Pic of the Week: The Jellyfish Galaxy

Image (Credit): The massive galaxy JO204. (NASA)

This week’s image is from the Hubble Space Telescope. You are looking at JO204, also called the “jellyfish galaxy” because of its tendrils. It is about 600 million light-years away. It is an impressive sight.

Here is a little more on the galaxy from NASA:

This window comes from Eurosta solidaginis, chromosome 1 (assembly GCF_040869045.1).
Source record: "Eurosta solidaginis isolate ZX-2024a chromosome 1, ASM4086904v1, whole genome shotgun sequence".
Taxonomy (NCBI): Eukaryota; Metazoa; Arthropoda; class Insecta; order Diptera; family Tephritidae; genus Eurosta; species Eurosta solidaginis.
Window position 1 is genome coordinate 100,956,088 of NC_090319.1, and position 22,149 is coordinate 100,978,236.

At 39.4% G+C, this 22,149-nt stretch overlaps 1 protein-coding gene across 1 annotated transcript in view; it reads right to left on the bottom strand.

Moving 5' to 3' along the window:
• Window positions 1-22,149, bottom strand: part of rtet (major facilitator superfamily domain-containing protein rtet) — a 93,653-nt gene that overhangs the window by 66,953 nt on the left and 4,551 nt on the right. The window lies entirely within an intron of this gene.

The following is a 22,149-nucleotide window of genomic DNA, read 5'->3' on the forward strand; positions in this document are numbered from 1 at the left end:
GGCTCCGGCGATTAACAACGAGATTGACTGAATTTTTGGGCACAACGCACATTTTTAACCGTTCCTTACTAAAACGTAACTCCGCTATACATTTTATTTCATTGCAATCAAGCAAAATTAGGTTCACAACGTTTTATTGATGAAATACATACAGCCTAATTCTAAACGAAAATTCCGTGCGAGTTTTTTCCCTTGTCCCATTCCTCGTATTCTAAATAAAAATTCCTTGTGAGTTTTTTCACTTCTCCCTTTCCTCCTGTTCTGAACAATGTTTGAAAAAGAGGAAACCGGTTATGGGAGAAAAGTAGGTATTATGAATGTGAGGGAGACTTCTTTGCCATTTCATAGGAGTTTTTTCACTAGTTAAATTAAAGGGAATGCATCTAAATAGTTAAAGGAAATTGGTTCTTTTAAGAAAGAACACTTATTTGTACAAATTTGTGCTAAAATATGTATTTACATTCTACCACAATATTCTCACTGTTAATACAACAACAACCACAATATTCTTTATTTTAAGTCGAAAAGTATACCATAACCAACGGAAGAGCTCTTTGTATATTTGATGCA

While the delicate ribbons of gas beneath JO204 may look like floating jellyfish tentacles, they are in fact the outcome of an intense astronomical process known as ram pressure stripping. Ram pressure is a particular type of pressure exerted on a body when it moves relative to a fluid. An intuitive example is the sensation of pressure you experience when you are standing in an intense gust of wind – the wind is a moving fluid, and your body feels pressure from it. An extension of this analogy is that your body will remain whole and coherent, but the more loosely bound things – like your hair and your clothes – will flap in the wind. The same is true for jellyfish galaxies. They experience ram pressure because of their movement against the intergalactic medium that fills the spaces between galaxies in a galaxy cluster. The galaxies experience intense pressure from that movement, and as a result their more loosely bound gas is stripped away. This gas is mostly the colder and denser gas in the galaxy – gas which, when stirred and compressed by the ram pressure, collapses and forms new stars in the jellyfish’s beautiful tendrils.